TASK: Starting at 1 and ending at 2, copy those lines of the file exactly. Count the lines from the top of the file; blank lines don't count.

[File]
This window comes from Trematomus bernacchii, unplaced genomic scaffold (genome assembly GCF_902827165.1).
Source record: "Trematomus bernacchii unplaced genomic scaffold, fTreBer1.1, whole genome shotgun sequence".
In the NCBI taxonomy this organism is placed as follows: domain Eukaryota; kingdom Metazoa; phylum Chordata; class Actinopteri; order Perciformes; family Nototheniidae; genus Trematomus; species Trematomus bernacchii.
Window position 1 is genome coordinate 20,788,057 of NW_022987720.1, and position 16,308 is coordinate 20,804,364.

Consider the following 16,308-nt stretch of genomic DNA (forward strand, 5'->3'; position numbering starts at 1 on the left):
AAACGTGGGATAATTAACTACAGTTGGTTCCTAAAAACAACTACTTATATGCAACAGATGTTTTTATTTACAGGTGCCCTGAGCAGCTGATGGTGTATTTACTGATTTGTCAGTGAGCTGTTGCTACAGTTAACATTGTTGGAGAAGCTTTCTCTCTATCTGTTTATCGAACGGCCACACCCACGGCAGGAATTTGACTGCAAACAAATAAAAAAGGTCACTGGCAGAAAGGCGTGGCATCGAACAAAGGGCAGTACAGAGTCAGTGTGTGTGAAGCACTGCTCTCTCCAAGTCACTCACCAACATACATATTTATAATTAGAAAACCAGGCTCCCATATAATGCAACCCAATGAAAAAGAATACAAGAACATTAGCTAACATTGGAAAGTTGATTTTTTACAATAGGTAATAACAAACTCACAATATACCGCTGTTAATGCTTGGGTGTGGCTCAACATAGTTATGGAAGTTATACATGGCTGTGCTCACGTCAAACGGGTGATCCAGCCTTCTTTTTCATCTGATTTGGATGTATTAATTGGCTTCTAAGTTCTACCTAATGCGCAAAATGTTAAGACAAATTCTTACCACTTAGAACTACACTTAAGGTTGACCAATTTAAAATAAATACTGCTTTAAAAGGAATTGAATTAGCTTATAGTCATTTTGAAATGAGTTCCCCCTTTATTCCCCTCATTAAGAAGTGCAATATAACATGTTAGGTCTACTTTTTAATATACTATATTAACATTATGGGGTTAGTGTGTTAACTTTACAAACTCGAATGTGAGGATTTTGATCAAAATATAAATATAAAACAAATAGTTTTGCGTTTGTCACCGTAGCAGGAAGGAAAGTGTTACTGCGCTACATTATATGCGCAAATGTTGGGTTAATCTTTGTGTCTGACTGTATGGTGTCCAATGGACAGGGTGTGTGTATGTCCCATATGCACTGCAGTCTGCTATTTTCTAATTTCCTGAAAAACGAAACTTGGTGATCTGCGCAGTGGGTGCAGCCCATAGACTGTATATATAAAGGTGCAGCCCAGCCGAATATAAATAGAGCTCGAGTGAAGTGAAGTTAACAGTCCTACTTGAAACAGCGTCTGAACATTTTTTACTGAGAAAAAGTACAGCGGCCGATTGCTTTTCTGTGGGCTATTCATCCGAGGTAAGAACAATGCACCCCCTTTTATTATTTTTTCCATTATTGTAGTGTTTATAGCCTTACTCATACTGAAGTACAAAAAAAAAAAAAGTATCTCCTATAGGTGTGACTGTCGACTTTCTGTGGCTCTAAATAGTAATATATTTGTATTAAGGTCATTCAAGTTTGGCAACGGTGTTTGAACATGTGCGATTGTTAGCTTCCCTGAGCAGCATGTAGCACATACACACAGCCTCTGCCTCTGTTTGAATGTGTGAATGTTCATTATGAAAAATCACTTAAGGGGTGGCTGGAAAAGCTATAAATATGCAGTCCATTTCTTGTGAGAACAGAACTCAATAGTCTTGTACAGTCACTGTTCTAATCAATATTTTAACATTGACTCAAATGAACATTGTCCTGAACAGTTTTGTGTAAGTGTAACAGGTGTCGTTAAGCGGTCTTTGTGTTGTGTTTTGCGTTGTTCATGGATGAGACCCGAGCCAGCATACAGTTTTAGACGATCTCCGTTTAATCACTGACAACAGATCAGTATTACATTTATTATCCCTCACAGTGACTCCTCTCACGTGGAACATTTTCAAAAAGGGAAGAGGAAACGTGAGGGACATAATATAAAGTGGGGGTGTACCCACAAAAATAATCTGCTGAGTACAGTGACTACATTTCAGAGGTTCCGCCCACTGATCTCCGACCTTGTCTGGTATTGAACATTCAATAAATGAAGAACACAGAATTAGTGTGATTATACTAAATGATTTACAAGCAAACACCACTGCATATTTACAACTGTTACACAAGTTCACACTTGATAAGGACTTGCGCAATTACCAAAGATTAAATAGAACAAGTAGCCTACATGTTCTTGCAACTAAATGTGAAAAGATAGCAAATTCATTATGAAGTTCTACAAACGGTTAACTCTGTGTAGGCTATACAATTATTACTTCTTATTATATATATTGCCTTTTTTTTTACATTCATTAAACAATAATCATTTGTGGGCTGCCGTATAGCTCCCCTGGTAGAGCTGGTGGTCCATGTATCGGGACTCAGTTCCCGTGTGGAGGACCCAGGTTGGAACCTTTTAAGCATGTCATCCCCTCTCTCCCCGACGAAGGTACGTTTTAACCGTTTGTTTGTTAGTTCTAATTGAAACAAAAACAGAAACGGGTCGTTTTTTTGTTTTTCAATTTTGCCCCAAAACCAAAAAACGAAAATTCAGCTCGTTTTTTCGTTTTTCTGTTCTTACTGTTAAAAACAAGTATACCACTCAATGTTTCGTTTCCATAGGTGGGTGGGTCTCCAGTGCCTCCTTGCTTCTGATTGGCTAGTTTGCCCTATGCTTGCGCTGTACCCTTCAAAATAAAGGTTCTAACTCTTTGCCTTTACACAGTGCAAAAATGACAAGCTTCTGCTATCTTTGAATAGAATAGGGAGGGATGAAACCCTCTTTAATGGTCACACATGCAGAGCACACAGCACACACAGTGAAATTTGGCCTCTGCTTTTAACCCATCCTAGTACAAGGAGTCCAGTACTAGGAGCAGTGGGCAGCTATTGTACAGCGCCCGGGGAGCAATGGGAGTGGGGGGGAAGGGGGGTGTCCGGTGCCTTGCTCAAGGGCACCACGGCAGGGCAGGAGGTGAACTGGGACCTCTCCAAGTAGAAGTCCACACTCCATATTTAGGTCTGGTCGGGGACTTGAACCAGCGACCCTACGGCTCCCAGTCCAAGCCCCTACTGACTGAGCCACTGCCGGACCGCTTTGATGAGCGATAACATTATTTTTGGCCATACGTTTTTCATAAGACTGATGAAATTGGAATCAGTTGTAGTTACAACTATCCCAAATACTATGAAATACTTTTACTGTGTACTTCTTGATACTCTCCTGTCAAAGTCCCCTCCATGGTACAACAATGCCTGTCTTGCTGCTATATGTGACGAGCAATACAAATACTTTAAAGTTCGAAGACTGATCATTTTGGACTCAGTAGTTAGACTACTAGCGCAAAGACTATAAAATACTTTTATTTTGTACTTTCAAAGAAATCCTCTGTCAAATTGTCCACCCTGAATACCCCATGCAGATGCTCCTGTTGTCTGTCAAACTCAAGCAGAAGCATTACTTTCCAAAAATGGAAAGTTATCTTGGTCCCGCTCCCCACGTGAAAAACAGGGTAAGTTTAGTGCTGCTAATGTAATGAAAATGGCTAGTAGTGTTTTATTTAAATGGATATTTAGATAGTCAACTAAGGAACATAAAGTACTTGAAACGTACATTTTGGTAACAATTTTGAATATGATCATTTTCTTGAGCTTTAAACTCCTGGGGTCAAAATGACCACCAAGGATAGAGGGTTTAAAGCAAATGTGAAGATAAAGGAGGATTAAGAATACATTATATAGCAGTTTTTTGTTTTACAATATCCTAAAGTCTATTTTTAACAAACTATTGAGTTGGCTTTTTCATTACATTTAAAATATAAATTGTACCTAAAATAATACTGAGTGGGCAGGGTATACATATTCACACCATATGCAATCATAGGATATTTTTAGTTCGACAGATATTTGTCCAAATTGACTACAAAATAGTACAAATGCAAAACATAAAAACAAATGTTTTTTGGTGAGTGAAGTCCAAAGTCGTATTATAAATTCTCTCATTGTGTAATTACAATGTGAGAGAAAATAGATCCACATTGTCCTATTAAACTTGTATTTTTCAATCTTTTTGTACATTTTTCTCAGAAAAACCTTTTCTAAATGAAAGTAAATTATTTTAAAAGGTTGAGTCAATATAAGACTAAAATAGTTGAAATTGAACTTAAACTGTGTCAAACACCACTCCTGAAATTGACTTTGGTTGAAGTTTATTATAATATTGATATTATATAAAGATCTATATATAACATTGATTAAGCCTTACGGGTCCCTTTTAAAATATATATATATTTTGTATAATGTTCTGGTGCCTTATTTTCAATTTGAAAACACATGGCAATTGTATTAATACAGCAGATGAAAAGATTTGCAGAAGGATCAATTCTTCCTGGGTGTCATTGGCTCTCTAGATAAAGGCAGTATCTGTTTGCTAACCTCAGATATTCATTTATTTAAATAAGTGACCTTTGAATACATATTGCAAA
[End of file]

This window comes from Trematomus bernacchii, unplaced genomic scaffold (genome assembly GCF_902827165.1).
Source record: "Trematomus bernacchii unplaced genomic scaffold, fTreBer1.1, whole genome shotgun sequence".